I was born in the bauxite mining town of Mackenzie, Guyana, South America. I was brought up in the Anglican denomination as a strict Anglo-Catholic with the smells and bells (lots of incense,) an altar boy at the age of eight and confirmed at the age of 10. At 15 I was a Sunday school teacher and superintendent at 18. I was the youngest member on the vestry and representative to the diocesan synod. At my first synod meeting, the bishop presented me with a certificate as a sub deacon at what was called then, “High Mass.”
I worked in the bauxite industry in the electrical department where my father was the general foreman. That did not go too well, so I left and went away to another part of the country where there was a vocational school for the priesthood. There were five of us. From Mondays to Fridays three of us taught at the church school and the others worked in the hospital. One left for Codrington College in Barbados and continued his studies to the priesthood and is now an arch deacon in Montreal, Canada.
Three went to England. Two continued their nursing career and one got a job at the Society of Propagation of Christian Knowledge Book Store (SPCK) and I went back to my home town to get a job at the Bauxite Aluminum Division where I was head of the chemicals store.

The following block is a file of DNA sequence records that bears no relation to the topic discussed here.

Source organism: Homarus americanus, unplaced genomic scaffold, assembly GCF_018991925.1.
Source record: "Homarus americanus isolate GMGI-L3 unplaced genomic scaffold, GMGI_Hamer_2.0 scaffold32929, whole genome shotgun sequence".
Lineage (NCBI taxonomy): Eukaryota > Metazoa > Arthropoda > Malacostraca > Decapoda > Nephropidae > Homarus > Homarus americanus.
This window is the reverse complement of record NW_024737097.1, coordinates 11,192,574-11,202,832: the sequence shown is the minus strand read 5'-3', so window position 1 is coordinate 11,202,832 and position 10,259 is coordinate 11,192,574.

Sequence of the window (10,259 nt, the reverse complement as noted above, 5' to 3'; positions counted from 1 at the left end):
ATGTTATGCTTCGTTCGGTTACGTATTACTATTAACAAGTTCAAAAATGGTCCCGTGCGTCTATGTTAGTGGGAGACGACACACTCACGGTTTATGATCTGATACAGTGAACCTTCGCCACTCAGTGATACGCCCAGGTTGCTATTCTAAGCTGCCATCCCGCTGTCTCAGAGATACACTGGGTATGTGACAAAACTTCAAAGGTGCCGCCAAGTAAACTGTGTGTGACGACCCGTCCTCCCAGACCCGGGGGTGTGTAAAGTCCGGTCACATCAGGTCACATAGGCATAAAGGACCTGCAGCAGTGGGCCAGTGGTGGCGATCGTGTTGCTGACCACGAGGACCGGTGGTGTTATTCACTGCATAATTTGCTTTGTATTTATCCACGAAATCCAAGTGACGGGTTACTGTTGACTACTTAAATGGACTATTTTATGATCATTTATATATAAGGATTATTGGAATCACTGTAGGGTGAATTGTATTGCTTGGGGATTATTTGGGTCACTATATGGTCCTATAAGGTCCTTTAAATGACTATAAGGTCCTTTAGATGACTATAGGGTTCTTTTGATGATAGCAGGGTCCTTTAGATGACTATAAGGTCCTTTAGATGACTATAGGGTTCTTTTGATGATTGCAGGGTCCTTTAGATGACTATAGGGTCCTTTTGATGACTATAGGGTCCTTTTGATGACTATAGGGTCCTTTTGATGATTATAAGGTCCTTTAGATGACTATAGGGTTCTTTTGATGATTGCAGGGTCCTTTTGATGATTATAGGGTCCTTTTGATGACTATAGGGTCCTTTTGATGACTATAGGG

I did some traveling during that time and once, when I was visiting this country, my brothers and sisters who attended different universities tried their best to persuade me to stay, but I did not. In 1976, I then decided to migrate here, to the U.S. and did a course in nursing, in New Jersey.
I came to California in 1978 – couldn’t get a job, and eventually through the church I was offered the job as caretaker of St. Athanasius, which is now at the Cathedral Center of St. Paul.
I attended mass at St. Francis, because there were two groups. The low church and the high church- which I affiliated with and held positions of Secretary, People’s Warden, and Bishop’s Warden, as he was in charge, until the closing of the chapel in 2016.
I volunteered to do an after-school program at the chapel for 12 years and was awarded a certificate of appreciation by the late Bishop Borsch. For four years, I also did voluntary teaching in English to refugees, and helping in many ways for food programs, training of acolytes, and getting groups together for retreats at Mt. Calvary at the closing of the chapel. I received another certificate of thanks from Bishop Bruno.
I would encourage young people to get involved in the workings of the church. Know what it is to be a “disciple of Christ.” We call ourselves Christians, but there are times when we do not show it.